A female Veteran is raising money to pay for fertility treatments after the Department of Veterans Affairs denied her coverage because she’s unmarried.
Toni Hackney, 46, told The Post that she developed endometriosis while on active duty with the U.S. Army and it made her infertile. Back in 2016, a physician’s assistant told her that IVF treatments could help her achieve her dream of conceiving a child, but that she would have to bear the costs, approximately $12,000 per round, on her own.
“I’m a Veteran, I have to be married … But yet a male Veteran’s wife can get IVF, but I can’t as a Veteran. This doesn’t make sense to me,” Hackney told CBS This Morning. “It’s taking away my life dream of being a mother.”
The Atlanta native said the rule, “was basically discriminating against me because I’m single.”
Hackney, who served in the Army for 16 years and rose to the rank of a staff sergeant, started a GoFundMe Page with a goal of $45,000 to cover three rounds of IVF. If Hackney is able to get pregnant on the first or second try, she said she’d donate the rest of the funds raised to another single female Veteran who shares her dream of motherhood. As of Monday morning, she raised just under $500.
The fertility rule isn’t the only discrimination Hackney said she faced in the military. After she was diagnosed with endometriosis and an ovarian cyst in 2002, she had the option of having surgery to remove the endometrial tissue or to take medication. She chose the latter for fear her career might be at stake.
“Had I had the surgery, as a female in a leadership position, I knew that I was not gonna have a chance for promotion,” she said.
Since the Department of Veterans Affairs first started covering IVF treatment in 2016, nearly 567 families have gained coverage. In addition to being married, those eligible for the treatment must have a military service-connected condition or illness that causes infertility, have a male spouse who can produce sperm or a female spouse who can produce eggs. A House bill introduced in February would expand the IVF coverage by giving Veterans access to eggs and sperm donation. The Department of Defense would also give service members the option of freezing eggs and sperm before their deployment to a combat zone, Connecting Vets radio reported.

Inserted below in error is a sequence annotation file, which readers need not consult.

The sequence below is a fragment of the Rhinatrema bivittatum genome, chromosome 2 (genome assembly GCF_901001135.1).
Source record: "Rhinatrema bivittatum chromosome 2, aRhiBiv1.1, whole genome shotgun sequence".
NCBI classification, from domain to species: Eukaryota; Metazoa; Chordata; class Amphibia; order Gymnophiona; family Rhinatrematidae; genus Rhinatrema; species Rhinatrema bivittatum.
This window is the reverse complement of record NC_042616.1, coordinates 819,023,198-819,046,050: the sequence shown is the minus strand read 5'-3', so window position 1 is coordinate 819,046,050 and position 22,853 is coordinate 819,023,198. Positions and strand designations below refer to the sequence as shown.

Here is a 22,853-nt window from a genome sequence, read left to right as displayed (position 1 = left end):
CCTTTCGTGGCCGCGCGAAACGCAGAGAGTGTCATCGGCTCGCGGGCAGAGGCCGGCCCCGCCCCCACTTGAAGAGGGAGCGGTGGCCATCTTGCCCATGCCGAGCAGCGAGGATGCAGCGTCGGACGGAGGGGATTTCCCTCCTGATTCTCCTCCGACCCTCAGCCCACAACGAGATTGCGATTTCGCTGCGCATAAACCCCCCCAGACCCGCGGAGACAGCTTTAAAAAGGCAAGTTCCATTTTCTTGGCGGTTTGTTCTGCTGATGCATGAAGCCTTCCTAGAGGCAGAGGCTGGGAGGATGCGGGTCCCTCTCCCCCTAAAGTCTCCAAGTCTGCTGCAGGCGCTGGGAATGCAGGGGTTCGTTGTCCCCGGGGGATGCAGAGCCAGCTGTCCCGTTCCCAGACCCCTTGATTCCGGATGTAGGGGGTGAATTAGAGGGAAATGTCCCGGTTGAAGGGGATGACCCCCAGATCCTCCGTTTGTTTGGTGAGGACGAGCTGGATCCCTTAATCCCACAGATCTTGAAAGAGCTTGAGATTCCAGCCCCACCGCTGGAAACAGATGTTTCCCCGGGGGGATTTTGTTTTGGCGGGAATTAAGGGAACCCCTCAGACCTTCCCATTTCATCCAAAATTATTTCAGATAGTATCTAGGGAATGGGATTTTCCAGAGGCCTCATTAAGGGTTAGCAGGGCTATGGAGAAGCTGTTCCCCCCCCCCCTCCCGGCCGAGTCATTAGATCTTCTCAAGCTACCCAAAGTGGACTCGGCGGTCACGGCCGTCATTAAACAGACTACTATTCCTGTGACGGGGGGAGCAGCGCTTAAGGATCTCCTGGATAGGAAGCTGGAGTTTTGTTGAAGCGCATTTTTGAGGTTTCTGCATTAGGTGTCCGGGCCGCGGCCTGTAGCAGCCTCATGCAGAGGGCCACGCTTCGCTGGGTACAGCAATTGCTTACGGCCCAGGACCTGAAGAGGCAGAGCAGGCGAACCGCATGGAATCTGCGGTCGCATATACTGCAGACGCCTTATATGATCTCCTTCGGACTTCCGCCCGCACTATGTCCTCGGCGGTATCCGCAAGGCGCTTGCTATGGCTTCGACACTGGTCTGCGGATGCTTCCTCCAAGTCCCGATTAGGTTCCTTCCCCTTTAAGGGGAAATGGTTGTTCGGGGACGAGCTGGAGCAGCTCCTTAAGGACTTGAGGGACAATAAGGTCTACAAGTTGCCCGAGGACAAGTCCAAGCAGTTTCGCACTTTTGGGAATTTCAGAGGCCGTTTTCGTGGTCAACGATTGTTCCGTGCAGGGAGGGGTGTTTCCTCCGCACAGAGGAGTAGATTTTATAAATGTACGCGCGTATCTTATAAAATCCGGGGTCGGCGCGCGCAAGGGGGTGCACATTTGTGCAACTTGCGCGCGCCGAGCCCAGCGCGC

“It’s past time Congress took this outdated ban off the books and give Veterans peace of mind that these decisions are theirs and theirs alone,” Sen. Patty Murray, who introduced the bill, said in a press release. “We promise to take care of Veterans long after the war is over and allowing them to fulfill their dream of having a family is a big part of that promise.”
Hackney said she hopes the bill will be introduced in time for her to have a family.
“I need to feel that love that only your child can give to you. I need to have a decent chance at that,” she told CBS.
Susan Carter, Director Of Media Relations at U.S. Department of Veterans Affairs, says the VA doesn’t decide who does or doesn’t get IVF treatment coverage.
“Per federal law, VA cannot offer IVF services to unmarried Veterans. For questions and interview requests about federal laws governing eligibility for VA IVF services, we refer you to the relevant congressional committees of jurisdiction,” Carter said in an email,
“VA does offer a variety of other infertility treatments to Veterans regardless of marital status.”